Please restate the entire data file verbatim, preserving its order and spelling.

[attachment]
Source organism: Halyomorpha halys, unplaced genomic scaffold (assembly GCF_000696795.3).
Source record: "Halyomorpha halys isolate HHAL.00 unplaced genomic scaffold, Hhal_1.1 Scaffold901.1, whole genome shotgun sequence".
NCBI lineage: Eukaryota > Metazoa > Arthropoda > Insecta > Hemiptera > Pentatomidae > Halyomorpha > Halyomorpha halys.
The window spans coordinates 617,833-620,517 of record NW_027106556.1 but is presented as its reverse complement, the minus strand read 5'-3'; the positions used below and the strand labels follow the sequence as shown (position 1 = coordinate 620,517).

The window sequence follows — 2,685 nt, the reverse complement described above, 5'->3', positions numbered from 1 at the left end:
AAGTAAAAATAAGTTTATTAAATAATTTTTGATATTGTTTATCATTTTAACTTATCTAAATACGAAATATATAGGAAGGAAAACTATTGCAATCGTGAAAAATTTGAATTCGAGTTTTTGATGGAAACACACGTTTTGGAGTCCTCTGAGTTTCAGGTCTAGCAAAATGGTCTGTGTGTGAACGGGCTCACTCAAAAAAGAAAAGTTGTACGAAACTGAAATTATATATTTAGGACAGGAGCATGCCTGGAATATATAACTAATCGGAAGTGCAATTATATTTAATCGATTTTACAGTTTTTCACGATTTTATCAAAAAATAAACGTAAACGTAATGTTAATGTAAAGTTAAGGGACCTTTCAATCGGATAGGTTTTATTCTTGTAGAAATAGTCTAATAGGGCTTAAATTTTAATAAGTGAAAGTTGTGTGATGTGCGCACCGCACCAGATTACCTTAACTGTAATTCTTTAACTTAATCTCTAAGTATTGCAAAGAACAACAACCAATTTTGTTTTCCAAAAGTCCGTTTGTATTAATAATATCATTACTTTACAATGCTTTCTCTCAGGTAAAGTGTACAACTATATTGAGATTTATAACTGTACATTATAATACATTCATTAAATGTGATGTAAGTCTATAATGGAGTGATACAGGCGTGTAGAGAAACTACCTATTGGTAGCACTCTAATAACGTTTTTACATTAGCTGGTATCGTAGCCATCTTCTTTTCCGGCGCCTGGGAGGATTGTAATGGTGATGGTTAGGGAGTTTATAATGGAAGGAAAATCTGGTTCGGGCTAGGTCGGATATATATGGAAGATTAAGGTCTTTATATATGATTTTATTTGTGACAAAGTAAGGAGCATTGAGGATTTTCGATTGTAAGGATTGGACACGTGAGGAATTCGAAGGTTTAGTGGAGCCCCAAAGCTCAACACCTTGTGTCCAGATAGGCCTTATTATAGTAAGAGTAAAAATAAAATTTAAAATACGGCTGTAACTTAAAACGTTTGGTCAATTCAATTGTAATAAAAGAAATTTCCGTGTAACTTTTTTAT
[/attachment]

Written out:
Source organism: Halyomorpha halys, unplaced genomic scaffold (assembly GCF_000696795.3).
Source record: "Halyomorpha halys isolate HHAL.00 unplaced genomic scaffold, Hhal_1.1 Scaffold901.1, whole genome shotgun sequence".
NCBI lineage: Eukaryota > Metazoa > Arthropoda > Insecta > Hemiptera > Pentatomidae > Halyomorpha > Halyomorpha halys.
The window spans coordinates 617,833-620,517 of record NW_027106556.1 but is presented as its reverse complement, the minus strand read 5'-3'; the positions used below and the strand labels follow the sequence as shown (position 1 = coordinate 620,517).

The window sequence follows — 2,685 nt, the reverse complement described above, 5'->3', positions numbered from 1 at the left end:
AAGTAAAAATAAGTTTATTAAATAATTTTTGATATTGTTTATCATTTTAACTTATCTAAATACGAAATATATAGGAAGGAAAACTATTGCAATCGTGAAAAATTTGAATTCGAGTTTTTGATGGAAACACACGTTTTGGAGTCCTCTGAGTTTCAGGTCTAGCAAAATGGTCTGTGTGTGAACGGGCTCACTCAAAAAAGAAAAGTTGTACGAAACTGAAATTATATATTTAGGACAGGAGCATGCCTGGAATATATAACTAATCGGAAGTGCAATTATATTTAATCGATTTTACAGTTTTTCACGATTTTATCAAAAAATAAACGTAAACGTAATGTTAATGTAAAGTTAAGGGACCTTTCAATCGGATAGGTTTTATTCTTGTAGAAATAGTCTAATAGGGCTTAAATTTTAATAAGTGAAAGTTGTGTGATGTGCGCACCGCACCAGATTACCTTAACTGTAATTCTTTAACTTAATCTCTAAGTATTGCAAAGAACAACAACCAATTTTGTTTTCCAAAAGTCCGTTTGTATTAATAATATCATTACTTTACAATGCTTTCTCTCAGGTAAAGTGTACAACTATATTGAGATTTATAACTGTACATTATAATACATTCATTAAATGTGATGTAAGTCTATAATGGAGTGATACAGGCGTGTAGAGAAACTACCTATTGGTAGCACTCTAATAACGTTTTTACATTAGCTGGTATCGTAGCCATCTTCTTTTCCGGCGCCTGGGAGGATTGTAATGGTGATGGTTAGGGAGTTTATAATGGAAGGAAAATCTGGTTCGGGCTAGGTCGGATATATATGGAAGATTAAGGTCTTTATATATGATTTTATTTGTGACAAAGTAAGGAGCATTGAGGATTTTCGATTGTAAGGATTGGACACGTGAGGAATTCGAAGGTTTAGTGGAGCCCCAAAGCTCAACACCTTGTGTCCAGATAGGCCTTATTATAGTAAGAGTAAAAATAAAATTTAAAATACGGCTGTAACTTAAAACGTTTGGTCAATTCAATTGTAATAAAAGAAATTTCCGTGTAACTTTTTTAT